The darts legend Phil ‘The Power’ Taylor was the runner-up in the main award and heptathlete Jess Ennis was third.

Diver Tom Daley collected his third Young Sports Personality of the Year Award. The European Ryder Cup team were Team of Year, and Colin Montgomerie the Coach of the Year. Rafa Nadal was Overseas Personality of the Year.

David Beckham collected a Lifetime Achievement award, at the age of 35, and received such a lengthy ovation that he almost cried. His wife Victoria was in floods of tears in the audience.

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Tony McCoy wins first gong of sports awards season

Monday, November 8th, 2010

By Nick Harris

8 November 2010

Tony McCoy’s victory in the 2010 Grand National has been acknowledged as the ‘Jump off the sofa’ moment of the British sporting year so far, bolstering his credentials as the favourite to win next month’s BBC Sports Personality of the Year Award.

The category was included in the inaugural Jaguar Academy of Sport Awards, which took place last night in the Long Room at Lord’s.

Other awards went to Graeme McDowell (most inspirational British sportsman of 2010 for winning the US Open), Jess Ennis (most inspirational British sportswoman), Amy Williams (best British sporting performance, for winning Winter Olympic gold) and Ellie Simmonds (best British sporting performance for an athlete with a disability).

But McCoy’s award is arguably the best pointer to the SPOTY award, because his National win, at the 15th attempt in the race, was effectively voted as the defining sporting moment of the year. The SPOTY award is decided by a public vote and McCoy, champion jump jockey 15 times, is sure to be a major contender at the very least.

The Ulsterman has regained his SPOTY favourite’s status with the bookmakers having been briefly overtaken by McDowell in October after the latter had secured the vital hole that sealed the Ryder Cup for Europe.

At the time of writing, McCoy is now back to 6-5 favourite for the SPOTY award generally, while McDowell is 3-1 second favourite. (Current odds here). The new world No1 golfer Lee Westwood is third favourite at around 8-1, followed by Ennis and diver Tom Daley.

The Jaguar Academy of Sport, established this year and funded by the British car maker, is a bursaries and mentoring programme with a stated aim to “recognise, celebrate and inspire the very best of British sporting talent and success.”

In its first year, it has given bursaries worth £100,000 to 35 young, aspiring athletes across a range of sports.

Five of the athletes were given awards for their achievements last night: Jade Jones (with live medal hopes for London 2012 in taekwondo), Thomas Allen (open water swimming), Sheree Cox (shooting), Kelsie Gibson (adaptive rowing) and Grace Reid (diving). More details about all 35 bursary recipients are at this link.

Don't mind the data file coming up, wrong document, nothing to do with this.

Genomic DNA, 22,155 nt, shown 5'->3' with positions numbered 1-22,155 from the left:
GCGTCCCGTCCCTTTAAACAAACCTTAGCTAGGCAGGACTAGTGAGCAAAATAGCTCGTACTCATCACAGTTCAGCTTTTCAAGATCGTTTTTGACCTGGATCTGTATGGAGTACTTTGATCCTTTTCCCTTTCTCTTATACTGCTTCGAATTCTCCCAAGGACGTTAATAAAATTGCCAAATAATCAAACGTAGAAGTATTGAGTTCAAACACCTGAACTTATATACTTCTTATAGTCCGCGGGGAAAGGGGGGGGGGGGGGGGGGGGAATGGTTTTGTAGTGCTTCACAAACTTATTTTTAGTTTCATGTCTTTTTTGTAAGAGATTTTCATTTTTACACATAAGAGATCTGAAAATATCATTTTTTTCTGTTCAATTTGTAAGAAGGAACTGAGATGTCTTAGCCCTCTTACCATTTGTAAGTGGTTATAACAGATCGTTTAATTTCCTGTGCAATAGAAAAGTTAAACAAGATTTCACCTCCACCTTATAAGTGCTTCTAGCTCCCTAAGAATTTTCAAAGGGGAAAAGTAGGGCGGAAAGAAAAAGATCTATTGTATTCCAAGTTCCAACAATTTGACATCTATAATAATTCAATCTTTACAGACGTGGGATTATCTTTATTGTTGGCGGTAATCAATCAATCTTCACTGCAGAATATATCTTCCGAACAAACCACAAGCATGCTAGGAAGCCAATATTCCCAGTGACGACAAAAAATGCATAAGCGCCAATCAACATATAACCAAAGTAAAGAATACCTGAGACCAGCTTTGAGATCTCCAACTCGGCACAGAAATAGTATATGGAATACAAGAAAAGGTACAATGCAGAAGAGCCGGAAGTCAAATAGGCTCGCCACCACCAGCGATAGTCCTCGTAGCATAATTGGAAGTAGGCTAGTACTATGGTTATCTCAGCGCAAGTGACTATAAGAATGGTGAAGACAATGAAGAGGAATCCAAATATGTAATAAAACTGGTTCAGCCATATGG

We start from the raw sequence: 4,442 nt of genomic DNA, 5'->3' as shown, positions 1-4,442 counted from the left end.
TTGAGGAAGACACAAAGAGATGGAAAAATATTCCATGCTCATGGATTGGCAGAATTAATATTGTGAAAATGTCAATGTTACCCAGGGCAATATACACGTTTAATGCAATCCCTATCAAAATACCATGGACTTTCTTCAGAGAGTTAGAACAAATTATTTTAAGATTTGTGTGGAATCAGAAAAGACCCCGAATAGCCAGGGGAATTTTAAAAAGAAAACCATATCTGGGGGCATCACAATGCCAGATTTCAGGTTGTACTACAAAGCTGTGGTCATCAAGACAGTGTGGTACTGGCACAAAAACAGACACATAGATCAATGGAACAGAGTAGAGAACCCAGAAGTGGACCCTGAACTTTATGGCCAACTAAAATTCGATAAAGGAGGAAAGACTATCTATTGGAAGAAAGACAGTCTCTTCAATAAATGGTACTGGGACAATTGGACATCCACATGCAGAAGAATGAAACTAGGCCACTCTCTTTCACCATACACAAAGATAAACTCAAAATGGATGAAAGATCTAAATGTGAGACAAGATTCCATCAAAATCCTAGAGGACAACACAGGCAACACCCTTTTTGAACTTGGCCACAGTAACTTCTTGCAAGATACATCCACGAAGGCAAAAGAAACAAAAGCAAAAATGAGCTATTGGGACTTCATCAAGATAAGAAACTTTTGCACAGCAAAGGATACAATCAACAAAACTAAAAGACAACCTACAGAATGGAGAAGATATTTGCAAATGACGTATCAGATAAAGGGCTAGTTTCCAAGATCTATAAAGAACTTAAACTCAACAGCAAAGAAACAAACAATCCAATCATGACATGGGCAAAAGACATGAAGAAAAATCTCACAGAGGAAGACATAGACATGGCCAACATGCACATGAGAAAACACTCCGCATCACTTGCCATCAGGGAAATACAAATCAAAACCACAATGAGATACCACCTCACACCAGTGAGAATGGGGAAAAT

The academy intends to award bursaries of more than £1m in 2011, and to continue increasing its investment in British sport beyond the 2012 Olympics. Its stellar cast of patrons and ambassadors, including David Beckham, Sir Ian Botham, Gareth Edwards, Dame Kelly Holmes, Denise Lewis, Sir Steve Redgrave, Ennis, Rio Ferdinand, Steven Gerrard, Sir Chris Hoy, Lee Westwood and a growing cast of others, have been or will be involved in mentoring events in the coming years.

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Graeme McDowell now clear ‘Sports Personality’ favourite after Ryder Cup win

Monday, October 4th, 2010

By Nick Harris

4 October 2010

Graeme McDowell has become the clear favourite to win the BBC Sports Personality of the Year award after winning the crucial deciding match in the Ryder Cup this afternoon to regain the trophy for Europe from America.

McDowell, 31, from Portrush in Northern Ireland, was already among the leading contenders, having won the US Open at Pebble Beach in June. But after beating Hunter Mahan 3&1 in the deciding singles match this afternoon, to seal Europe’s 14 1/2 – 13 1/2 victory, McDowell’s price came in to make him clear favourite for the SPOTY award.

Others in the frame include jockey Tony McCoy, heptathlete Jess Ennis, darts player Phil Taylor, F1 driver Lewis Hamilton, and Europe’s Ryder Cup captain, Colin Montgomerie.

The last golfer to win the award was Nick Faldo in 1989.

McDowell’s favouritism shouldn’t be taken as meaning he’ll win the award; bookies’ outsiders have stormed from long odds to win in the past four years with Ryan Giggs (2009), Chris Hoy (2008), Joe Calzaghe (2007) and Zara Phillips (2006) pipping previous front-runners on the night after a public vote.

Different bookies have McDowell at different prices but a comparison at Oddschecker at the time of writing shows McDowell generally at 7-4 favourite ahead of McCoy (2-1), Ennis, Hamilton and Taylor.